I would like my oldest (about 3 1/2 years old right now) to carve something, because of the fun I had with my plaster carving.

However, most carving requires sharp knives and firm materials that are difficult to cut through.

I would like an alternative that is soft enough to work with using just plastic tools (which I may make myself or repurpose from other tools), but not soft like Playdough or modeling clay. That is, I want it to be able to keep its shape during and after carving.

The kid-safe aspect of this is being able to avoid sharp metal objects.

Is there anything out there that would work for me?

  • 6
    Sort of an un-answer, but the go-to solution used to be "floral foam" because it was easily carved with Popsicle sticks and plastic utensils. But don't do this. Unfortunately, these materials have been found to be quite toxic, so this is no longer recommended. Just a heads up in case somebody suggests it. See Floral Foam Safety. Jun 10, 2016 at 19:15
  • @Robert Yikes! I was thinking of some foam, maybe, but the kinds I know of fall apart too easily, or are too tough.
    – user24
    Jun 10, 2016 at 19:28

4 Answers 4


If you are more interested in subtractive sculpting (removing material rather than adding it like clay), I spent my earliest sculpting days carving bars of Ivory soap. There may be softer brands, but you know Ivory soap is 99-44/100% pure <grin>.

How to Make a Soap Carving

A sharp knife is not necessary. Plastic knives, spoons, or Popsicle sticks could also work. But I suggest investing in a modest set of clay sculpting tools made of wood (less than US$5.00). They are tough enough to stand up to the soap without having a tendency to snap like plastic knives or Popsicle sticks.

Product Search: Wood Sculpting Tools

  • 4
    Oh, this'd be great, and cheap! I already have a ton of wooden and plastic sculpting tools that'd work on soap just fine.
    – user24
    Jun 10, 2016 at 19:59
  • Plus, you can save the carvings removed, wet them, squish them together again, let dry, then wash with the resultant lumpy mass of soap. Waste is minimized. (Alternatively, put them in an old sock and tie the end.) Jun 15, 2016 at 15:08
  • For the record, we ended up using some Irish Spring.
    – user24
    Jun 21, 2016 at 11:33

While the answer of Robert Cartaino is probably the best, I think that another alternative could be candle carving.

white candles, via Ikea

Besides the loop tools proposed by @Matt, that are apparently also used to carve candles, I would consider using different types metallic spoons:

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Note that you can use both sides of the spoon, and although they are metallic, they are definitely not sharp.

Personally, I like the pedagogic side of using "homebrewed tools" instead of "professional tools" because:

  1. This will push the creativity of the kid. My experience is: the less you have, the more creative you have to be to get the desired result.
  2. It will improve their dexterity. If they can do something nice with a spoon, imagine what they will be able to do with an additional simple knife. Moreover, I'm sure they will have a huge pleasure in discovering the new possibilities offered by new tools later on.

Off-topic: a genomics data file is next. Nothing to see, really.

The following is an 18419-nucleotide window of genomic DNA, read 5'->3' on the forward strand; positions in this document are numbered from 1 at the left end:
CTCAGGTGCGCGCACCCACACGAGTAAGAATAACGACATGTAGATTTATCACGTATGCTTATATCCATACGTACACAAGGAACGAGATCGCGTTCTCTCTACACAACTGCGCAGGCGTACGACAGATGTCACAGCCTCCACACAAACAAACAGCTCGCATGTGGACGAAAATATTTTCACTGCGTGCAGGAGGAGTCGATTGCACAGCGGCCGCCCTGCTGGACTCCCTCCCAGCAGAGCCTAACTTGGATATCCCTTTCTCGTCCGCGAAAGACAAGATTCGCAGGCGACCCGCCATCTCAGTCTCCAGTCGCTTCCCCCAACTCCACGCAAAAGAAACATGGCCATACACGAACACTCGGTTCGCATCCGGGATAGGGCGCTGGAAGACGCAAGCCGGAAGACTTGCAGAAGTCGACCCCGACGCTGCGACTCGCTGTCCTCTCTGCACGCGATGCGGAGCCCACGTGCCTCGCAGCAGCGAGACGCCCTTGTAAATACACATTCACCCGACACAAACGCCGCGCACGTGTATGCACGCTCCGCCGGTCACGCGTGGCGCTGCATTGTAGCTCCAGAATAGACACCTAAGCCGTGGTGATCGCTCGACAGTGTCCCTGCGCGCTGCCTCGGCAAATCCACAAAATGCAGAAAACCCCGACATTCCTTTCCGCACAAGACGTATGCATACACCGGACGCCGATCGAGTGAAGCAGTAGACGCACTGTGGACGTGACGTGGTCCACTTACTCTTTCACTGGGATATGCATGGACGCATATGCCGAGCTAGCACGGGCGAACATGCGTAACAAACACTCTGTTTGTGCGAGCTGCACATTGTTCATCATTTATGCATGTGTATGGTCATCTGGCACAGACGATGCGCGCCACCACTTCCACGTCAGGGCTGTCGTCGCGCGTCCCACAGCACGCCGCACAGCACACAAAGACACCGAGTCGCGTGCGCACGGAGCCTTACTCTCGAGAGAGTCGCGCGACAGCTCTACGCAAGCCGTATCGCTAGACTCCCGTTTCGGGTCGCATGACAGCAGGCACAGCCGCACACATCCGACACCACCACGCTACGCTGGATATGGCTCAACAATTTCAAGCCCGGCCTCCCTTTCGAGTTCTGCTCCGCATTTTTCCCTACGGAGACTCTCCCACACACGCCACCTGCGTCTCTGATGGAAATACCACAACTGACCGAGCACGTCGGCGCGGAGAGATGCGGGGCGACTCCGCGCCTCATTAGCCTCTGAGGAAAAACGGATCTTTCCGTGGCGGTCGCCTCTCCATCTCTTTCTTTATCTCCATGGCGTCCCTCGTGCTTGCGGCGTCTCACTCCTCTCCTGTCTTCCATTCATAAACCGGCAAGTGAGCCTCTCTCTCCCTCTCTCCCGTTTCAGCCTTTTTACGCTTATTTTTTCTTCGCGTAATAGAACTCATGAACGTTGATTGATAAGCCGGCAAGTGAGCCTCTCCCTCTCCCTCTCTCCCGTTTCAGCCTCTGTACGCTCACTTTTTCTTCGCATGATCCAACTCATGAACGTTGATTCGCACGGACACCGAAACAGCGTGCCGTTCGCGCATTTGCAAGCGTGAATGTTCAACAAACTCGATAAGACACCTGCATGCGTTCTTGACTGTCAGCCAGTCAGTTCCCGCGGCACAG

• I will be trying this when I get a chance. I looked at wax blocks today but they were too pricey. I'll try cheap candles after my next project.
    – user24
    Jun 24, 2016 at 16:59

Plasticine or molding clay would be a great material for something like this. They are not expensive and either would compliment nicely with the wood tools that Robert Cartaino suggests as well. If cared for properly you should be able to put it all away and use it again given that it is a forgiving medium (Assuming you don't want to keep the treasures!).

Playdoh could work as well but the above materials hold there shapes better and would be easier to carve with proper carving tools. In a pinch this would work.

Loops tools

You can also get into other sculpting tools like clean-out or loop tools.

Loop tools

Image from rednebulastudios.com

I wanted to mention those specifically because, even though purchasing them might be costly, there design is rather simple. You can find tutorials on how to make your own. Here is a link to another that makes some simple hand sculpting tools. Kids could find it rather satisfying to carve out chunks to then use in other locations (destruction can be fun!).

Other tools to consider

I found the following video contains a nice introduction of some basic sculpting tools including the loop tool previously mentioned. You could likely find household substitutes for some of these. At least the ones you want your children using.

Video thumbnail
Pottery Tool Kit Demo on YouTube

These tools are more geared towards sculpting but some of the same techniques will apply to carving.

  • I feel like this would still be too soft. Gripping it to do work would cause deformation, right?
    – user24
    Jun 11, 2016 at 1:07
  • Kids might need softer hands. That is why I said playdoh would not work. Plasticine is a tougher substance. It's and idea at least. not as hard as the soap though.
    – Matt
    Jun 11, 2016 at 1:16
  • Is stuff like this Crayola modeling clay the same as plasticine?
    – user24
    Jun 11, 2016 at 1:17

My son, at that age, was crazy for floral foam. It's not especially cheap, but it carves very nicely and can be done with very safe tools like plastic cutlery for picnics. I forget how it was that we had enough for him to indulge his whims with it for a while, but if you can find a cheap supply, it could do the trick.

See the warning below: apparently, floral foam is toxic


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